Friday, January 06, 2012

Friday Hope Blogging

Civil unions are now legal in Delaware and Hawaii:

Several same-sex couples came together in the first minutes of New Year's Day in Honolulu to become the first in the state's history to enter into civil unions.

"We really don't want to wait any longer because we have been together for 33 years waiting for the opportunity and our rights and everything that goes with it," said Donna Gedge, who was with her partner Monica Montgomery, speaking to CNN affiliate KITV. "So why wait?"

Virginity tests are now illegal in Egypt:

Forced "virginity tests" on female detainees were ruled illegal in Egypt on Tuesday, after a court ordered an end to the practice.

Hundreds of activists were in the Cairo courtroom to hear the judge, Aly Fekry, say the army could not use the test on women held in military prisons in a case filed by Samira Ibrahim, one of seven women subjected to the test after being arrested in Tahrir Square during a protest on 9 March.

Jamaica's new prime minister is taking a stand against homophobia:
Jamaica's newly elected first female prime minister, Portia Simpson Miller, says discrimination against gay people is wrong.

"No one should be discriminated against because of their sexual orientation," Simpson Miller said during a recent election debate, adding that unlike her predecessor she would be open to appointing a qualified gay person to her cabinet.

Read more here:
Ha ha ha:

After a four-year legal battle, a black Baptist church in South Carolina now is the legal owner of a building housing the infamous Redneck Shop, which operates a Ku Klux Klan museum and sells KKK and other racist clothing.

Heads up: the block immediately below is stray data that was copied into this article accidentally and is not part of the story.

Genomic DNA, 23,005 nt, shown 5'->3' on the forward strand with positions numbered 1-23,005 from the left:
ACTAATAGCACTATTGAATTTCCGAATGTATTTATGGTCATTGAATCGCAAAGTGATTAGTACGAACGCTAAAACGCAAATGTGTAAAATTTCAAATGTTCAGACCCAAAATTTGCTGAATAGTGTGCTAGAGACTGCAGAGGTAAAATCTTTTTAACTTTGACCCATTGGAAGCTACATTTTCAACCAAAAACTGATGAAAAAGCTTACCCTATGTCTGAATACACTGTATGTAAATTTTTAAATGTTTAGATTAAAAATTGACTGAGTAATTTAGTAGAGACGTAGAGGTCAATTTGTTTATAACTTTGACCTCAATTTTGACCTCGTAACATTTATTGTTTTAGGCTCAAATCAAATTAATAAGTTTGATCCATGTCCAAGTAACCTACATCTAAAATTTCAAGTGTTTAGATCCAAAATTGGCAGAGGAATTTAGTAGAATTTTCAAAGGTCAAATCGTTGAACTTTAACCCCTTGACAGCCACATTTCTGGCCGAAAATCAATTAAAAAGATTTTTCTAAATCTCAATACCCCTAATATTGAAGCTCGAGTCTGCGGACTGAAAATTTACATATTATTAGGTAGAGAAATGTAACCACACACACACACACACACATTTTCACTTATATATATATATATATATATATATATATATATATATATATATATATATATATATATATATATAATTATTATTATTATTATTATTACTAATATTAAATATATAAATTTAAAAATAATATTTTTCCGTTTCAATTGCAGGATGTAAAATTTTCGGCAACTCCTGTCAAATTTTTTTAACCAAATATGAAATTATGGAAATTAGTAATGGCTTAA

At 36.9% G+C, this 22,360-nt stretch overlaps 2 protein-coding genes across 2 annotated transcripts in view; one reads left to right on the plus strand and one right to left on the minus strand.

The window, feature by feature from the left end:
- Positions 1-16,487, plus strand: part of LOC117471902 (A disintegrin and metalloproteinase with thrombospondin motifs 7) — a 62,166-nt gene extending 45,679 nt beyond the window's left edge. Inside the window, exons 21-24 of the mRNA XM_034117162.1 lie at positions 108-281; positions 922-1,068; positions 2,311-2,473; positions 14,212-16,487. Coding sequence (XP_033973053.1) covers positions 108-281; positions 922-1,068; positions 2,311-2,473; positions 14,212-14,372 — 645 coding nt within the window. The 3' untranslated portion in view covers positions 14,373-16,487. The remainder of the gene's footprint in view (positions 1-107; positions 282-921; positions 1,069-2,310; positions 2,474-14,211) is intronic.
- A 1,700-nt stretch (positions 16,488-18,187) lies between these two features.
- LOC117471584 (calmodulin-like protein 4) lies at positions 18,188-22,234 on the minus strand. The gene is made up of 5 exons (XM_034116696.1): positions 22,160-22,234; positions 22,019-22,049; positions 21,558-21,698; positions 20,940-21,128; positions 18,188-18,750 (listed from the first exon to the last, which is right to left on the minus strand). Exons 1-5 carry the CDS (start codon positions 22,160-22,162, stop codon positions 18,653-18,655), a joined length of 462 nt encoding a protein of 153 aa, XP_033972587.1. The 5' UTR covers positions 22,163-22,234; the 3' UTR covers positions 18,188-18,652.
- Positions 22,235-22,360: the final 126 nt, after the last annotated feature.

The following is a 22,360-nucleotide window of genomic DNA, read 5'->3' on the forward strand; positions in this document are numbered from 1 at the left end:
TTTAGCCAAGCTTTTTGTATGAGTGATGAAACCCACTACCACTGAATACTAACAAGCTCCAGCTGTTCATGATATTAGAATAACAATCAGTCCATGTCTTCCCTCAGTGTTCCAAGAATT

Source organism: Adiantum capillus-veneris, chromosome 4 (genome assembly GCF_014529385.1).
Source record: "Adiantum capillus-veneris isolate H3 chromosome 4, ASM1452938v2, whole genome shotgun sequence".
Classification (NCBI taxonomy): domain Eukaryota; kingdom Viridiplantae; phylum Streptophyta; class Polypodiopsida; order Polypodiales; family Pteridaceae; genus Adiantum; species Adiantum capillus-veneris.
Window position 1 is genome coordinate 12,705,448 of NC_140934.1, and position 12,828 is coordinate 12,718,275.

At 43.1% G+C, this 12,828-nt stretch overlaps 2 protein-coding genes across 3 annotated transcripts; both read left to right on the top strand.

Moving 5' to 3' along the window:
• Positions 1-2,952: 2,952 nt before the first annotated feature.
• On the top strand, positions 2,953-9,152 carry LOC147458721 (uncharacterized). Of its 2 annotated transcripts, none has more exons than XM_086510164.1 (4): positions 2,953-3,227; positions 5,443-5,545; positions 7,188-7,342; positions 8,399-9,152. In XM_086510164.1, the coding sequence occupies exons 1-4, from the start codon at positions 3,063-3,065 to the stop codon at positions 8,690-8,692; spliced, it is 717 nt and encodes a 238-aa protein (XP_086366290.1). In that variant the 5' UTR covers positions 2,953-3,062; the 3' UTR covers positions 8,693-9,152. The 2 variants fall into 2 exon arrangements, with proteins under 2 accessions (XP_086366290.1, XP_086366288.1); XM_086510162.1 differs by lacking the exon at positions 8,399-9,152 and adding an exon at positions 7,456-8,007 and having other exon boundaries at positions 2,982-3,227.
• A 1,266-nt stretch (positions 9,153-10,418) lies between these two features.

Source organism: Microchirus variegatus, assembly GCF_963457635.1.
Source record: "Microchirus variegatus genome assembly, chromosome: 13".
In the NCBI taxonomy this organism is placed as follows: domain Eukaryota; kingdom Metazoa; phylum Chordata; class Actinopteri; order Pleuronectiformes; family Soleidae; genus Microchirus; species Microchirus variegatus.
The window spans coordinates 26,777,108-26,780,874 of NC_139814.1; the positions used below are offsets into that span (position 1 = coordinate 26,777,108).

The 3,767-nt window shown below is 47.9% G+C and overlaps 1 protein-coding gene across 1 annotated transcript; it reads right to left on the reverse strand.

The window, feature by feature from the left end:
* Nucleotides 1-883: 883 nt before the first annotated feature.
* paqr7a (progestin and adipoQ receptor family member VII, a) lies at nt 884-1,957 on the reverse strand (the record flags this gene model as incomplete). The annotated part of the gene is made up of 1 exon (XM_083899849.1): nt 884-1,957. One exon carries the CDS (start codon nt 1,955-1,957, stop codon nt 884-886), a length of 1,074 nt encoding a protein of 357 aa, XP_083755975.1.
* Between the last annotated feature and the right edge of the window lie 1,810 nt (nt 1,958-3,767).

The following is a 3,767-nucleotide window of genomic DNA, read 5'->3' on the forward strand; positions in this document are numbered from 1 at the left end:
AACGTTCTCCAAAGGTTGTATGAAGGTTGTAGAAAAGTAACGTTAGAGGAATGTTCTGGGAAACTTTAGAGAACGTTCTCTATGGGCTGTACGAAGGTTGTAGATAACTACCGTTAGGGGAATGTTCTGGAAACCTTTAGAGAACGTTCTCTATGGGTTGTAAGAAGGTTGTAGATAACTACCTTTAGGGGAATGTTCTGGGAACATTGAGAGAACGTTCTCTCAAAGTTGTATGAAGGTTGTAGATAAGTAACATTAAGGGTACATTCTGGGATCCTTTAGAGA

The Rev. David Kennedy, a long-time civil rights activist and pastor of New Beginnings Baptist Church in Laurens, S.C., told Hatewatch today he can’t wait to turn the racist landmark “into a place of diversity.”

Furthermore, ha ha ha:

When the conservative Maine Heritage Policy Center launched its political blog last month, newly hired chief executive Lance Dutson predicted in an editorial that “we’ll no doubt have kinks to work out along the way.”

Well, a big kink developed this week when other Maine bloggers pointed out that one of the center’s newly hired writers, Leif Parsell, has a long history of espousing white superiority and may even have ties to neo-Nazi organizations.

Those revelations led to Parsell’s firing on Tuesday, Dutson confirmed today to Hatewatch.
Isn't it odd how few neo-Nazis seem to understand that Hitler was a lefty? It's certainly not for lack of spending time on Free Republic.

Speaking of which, Obama has made four recess appointments, just like Hitler!

Obama's decision to recess appoint both these NLRB members and Cordray to the CFPB doesn't just put qualified people into the government—it enables the government agencies themselves to function. That functioning, not the specific individuals, was what Republicans hoped to obstruct. It goes without saying that the GOP will be outraged all over again, despite the fact that the last three Republican presidents all made recess appointments to the NLRB. Kudos to Obama for braving the outrage and doing what needs to be done to keep government working.

The EPA is creating jobs, just like Hitler!

A new report released today by the Chesapeake Bay Foundation highlights the job creation numbers — 240,000 full-time jobs — expected to come from achieving new pollution goals set by the EPA’s “Total Maximum Daily Load” restrictions. Finalized in December 2010, these rules require a 25 percent reduction of pollution flowing into the Bay by 2025 and have already spurred state and federal investment in stormwater mitigation projects, upgrades at sewage treatment facilities, addition of power plant smokestack scrubbers, and improvements to management of agricultural runoff and livestock waste management.

And scientists have discovered various new species on the seafloor near Antarctica, just like Hitler!

"Hydrothermal vents are home to animals found nowhere else on the planet that get their energy not from the Sun but from breaking down chemicals, such as hydrogen sulphide," said Professor Alex Rogers of Oxford University's Department of Zoology, who led the research. "The first survey of these particular vents, in the Southern Ocean near Antarctica, has revealed a hot, dark, 'lost world' in which whole communities of previously unknown marine organisms thrive."